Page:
Anita Katyal | Why Hemant stays; few takers for Tharoor as Congress prez

The Asian Age.  | Anita Katyal

Opinion, Columnists

Not many are enthused with Shashi Tharoor’s plan to contest for the party president’s post

File photos of Jharkhand CM Hemant Soren and Congress MP Shashi Tharoor. (DC Image)

Though it is putting up a brave face, the Congress is yet to come to terms with Ghulam Nabi Azad’s decision to leave the party and the explosive contents of his five-page resignation letter. Party leaders have been instructed to ascertain if Mr Azad acted alone or there were other dissenters who extended support to him. More importantly, they have been tasked to find out who helped him draft the much talked-about letter. Everyone in the Congress is convinced that the language and the writing-style in the letter indicate it was not penned by Mr Azad. However, the party “detectives” are yet to zero in on anyone in particular though Kapil Sibal and Anand Sharma’s names are being mentioned in informal conversations. Besides finding the real author of Mr Azad’s letter, office bearers of various Congress party’s departments have also been asked to keep an eye on those who are filing nominations for the party president’s post as well as the activities of the other G-23 leaders who appear to be on the warpath once again.

Meanwhile, the members of G-23, who got together to write to Congress president Sonia Gandhi two years ago demanding internal elections in the party and an effective leadership, are not only confused about their next move but also not on the same page. For instance, not many are enthused with Shashi Tharoor’s plan to contest for the party president’s post. Leaders like Manish Tewari and Anand Sharma believe they have better credentials as they have risen through the ranks and spent many more years in the Congress organisation while Mr Tharoor is a latter-day entrant to the party. At the same time, the pro-changers are obviously not confident about contesting the October 17 election for the party chief’s post as they keep changing the goal posts. The group began by pressing for internal elections, preferring that a non-Gandhi be fielded for the post. Now that elections have been announced and someone from outside the Gandhi family is being considered for the top job, the G-23 is insisting on the publication of the electoral rolls list for a “free and fair election.” As old timers they are well-aware that the list is never published in advance and is instead made available on demand to the contestants but they hope to discredit the electoral process by pressing this point.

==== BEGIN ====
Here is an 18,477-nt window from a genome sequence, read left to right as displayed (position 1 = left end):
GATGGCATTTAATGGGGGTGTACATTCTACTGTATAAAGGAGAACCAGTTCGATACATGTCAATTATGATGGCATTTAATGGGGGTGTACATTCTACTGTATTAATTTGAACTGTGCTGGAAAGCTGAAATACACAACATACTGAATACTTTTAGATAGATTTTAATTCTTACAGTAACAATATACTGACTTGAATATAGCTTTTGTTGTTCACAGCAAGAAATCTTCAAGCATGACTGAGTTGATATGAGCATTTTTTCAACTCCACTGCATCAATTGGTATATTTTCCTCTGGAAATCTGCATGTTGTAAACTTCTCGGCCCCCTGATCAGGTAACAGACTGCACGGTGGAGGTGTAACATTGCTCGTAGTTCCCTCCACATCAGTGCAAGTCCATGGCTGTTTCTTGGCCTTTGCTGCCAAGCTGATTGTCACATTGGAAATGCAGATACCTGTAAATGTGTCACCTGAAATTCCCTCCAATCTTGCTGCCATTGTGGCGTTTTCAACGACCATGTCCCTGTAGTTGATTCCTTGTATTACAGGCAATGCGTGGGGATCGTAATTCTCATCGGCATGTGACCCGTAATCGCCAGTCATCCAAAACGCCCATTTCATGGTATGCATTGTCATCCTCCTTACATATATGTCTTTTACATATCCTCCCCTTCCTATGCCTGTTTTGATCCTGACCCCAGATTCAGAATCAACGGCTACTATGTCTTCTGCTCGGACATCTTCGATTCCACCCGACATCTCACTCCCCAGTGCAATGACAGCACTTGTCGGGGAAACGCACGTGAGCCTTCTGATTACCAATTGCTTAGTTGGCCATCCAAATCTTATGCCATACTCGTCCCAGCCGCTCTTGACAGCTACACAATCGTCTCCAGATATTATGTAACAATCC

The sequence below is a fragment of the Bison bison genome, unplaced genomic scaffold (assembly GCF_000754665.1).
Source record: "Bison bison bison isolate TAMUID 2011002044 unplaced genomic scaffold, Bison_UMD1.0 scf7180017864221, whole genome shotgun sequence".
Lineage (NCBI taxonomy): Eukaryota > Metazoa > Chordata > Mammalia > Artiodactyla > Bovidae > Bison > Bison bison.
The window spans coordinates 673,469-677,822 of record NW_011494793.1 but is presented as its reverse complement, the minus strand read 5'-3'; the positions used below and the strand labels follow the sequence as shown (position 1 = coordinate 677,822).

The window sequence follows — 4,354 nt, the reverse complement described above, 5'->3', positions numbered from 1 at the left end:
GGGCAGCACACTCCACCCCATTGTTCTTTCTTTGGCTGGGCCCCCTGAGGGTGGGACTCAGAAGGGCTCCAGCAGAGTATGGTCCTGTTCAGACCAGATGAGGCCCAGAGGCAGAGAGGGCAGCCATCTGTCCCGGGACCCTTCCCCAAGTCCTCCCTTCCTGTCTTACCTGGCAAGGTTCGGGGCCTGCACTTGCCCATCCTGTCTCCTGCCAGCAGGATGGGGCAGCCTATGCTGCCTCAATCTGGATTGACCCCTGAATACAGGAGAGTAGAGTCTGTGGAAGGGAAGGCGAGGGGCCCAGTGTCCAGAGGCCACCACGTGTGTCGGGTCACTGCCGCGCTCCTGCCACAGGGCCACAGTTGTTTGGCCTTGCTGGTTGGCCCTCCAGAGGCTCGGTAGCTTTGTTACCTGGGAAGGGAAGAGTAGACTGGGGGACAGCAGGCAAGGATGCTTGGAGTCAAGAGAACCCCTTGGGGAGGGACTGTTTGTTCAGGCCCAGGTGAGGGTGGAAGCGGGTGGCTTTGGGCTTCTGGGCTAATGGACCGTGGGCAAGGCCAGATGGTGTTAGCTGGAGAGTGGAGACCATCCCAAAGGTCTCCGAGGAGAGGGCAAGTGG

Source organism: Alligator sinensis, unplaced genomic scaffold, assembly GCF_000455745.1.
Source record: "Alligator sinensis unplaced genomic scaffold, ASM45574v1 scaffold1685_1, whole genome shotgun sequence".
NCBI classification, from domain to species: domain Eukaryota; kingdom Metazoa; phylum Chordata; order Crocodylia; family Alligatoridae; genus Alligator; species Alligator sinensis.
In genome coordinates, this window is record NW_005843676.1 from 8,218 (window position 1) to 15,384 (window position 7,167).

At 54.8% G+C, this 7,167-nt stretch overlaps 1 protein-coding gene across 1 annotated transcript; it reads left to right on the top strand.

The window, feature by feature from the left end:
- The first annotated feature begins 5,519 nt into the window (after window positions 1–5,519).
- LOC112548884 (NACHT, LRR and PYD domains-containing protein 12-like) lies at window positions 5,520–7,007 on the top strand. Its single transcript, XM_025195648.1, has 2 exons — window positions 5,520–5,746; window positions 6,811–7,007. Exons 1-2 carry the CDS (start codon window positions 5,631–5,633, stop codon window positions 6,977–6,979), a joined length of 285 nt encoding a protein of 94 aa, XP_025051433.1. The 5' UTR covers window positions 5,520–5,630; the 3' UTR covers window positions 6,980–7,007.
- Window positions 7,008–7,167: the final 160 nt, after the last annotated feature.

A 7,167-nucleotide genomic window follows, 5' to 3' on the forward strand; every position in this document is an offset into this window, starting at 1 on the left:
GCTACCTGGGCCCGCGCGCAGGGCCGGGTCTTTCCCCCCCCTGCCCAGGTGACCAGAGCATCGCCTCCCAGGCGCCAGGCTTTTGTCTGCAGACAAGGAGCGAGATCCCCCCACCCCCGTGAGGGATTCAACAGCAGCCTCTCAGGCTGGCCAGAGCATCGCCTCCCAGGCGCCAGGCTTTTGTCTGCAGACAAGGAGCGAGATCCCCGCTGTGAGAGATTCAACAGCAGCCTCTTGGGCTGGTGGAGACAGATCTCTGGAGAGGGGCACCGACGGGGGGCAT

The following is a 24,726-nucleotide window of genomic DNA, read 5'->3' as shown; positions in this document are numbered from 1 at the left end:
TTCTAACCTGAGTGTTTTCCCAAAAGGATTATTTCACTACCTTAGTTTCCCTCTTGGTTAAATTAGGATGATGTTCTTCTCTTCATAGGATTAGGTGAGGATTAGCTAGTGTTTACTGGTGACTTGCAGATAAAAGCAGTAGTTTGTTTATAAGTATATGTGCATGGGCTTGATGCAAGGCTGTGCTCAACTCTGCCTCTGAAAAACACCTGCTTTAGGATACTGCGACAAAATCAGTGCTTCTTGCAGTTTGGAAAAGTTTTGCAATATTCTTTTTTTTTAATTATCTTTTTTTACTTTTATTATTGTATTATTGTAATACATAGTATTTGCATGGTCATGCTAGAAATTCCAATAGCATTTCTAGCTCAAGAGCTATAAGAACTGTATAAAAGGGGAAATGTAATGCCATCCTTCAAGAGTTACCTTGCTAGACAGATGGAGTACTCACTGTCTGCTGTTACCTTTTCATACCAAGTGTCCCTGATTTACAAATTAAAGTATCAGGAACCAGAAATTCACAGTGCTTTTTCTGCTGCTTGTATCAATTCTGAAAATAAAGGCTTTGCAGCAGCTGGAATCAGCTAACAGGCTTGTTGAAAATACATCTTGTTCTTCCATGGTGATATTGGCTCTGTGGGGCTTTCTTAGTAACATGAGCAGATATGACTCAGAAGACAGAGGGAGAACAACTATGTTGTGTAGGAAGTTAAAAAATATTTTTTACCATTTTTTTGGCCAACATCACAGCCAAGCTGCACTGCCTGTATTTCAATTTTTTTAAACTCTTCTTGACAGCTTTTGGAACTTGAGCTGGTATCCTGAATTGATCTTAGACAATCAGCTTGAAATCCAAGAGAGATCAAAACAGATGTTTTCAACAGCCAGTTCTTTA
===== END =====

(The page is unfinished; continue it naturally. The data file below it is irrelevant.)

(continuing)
It is over a week since the Election Commission is reported to have recommended that Jharkhand chief minister Hemant Soren be disqualified in an illegal mining case but the governor, Ramesh Bais, has yet to act on the matter. It appears the Bharatiya Janata Party has asked the governor to go slow because the Election Commission's decision is based on rules which disqualify Mr Soren but do not debar him from contesting elections. This means that even if Mr Soren is disqualified as per the Election Commission recommendation, he will be out of office for only a brief period till a fresh election is notified. The BJP feels this could work to Mr Soren’s advantage as it will allow him to play victim and accuse the Centre of acting against a tribal chief minister. The governor is, therefore, sitting on the recommendation, which gives the BJP sufficient time to engineer defections from the ruling parties in Jharkhand. The two sides are locked in an eyeball-to-eyeball confrontation. Time will tell who blinks first.

As reported earlier, Uttarakhand chief minister Pushkar Singh Dhami is facing flak not just from the Opposition but also his own party colleagues. He is currently in the dock after reports surfaced that the chief minister’s staff members and those working with other ministers and local BJP leaders have been accommodated on the staff of the state assembly over the past few years. What makes matters worse is that those in power are unapologetic about these appointments. The Uttarakhand minister for women and child welfare, Rekha Arya, publicly admitted she had instructed the animal husbandry department to give jobs to four unemployed boys, stating that as a public representative, she had every right to write such letters. The Uttarakhand Kranti Dal was quick to take potshots at Mr Dhami. In a tweet, it described him as the weakest chief minister who was watching in silence while his ministers justified their corrupt practices. The chief minister’s hands are tied as he has been foisted on Uttarakhand by New Delhi, the tweet added.

With Rajasthan chief minister Ashok Gehlot emerging as the top contender for the post of Congress president for which elections are being held on October 17, party insiders are wondering if Sachin Pilot will be picked as his replacement in the state. It is no secret that Mr Gehlot and Mr Pilot have been on a collision course ever since this government was formed. But the Congress leadership faces a serious dilemma. Since Mr Pilot is perceived primarily as a Gujjar leader, it runs the risk of alienating the numerically-larger and more powerful Meena community given the longstanding rivalry between the two castes. On the other hand, the Congress could find itself battling another crisis if it overlooks Mr Pilot’s claim.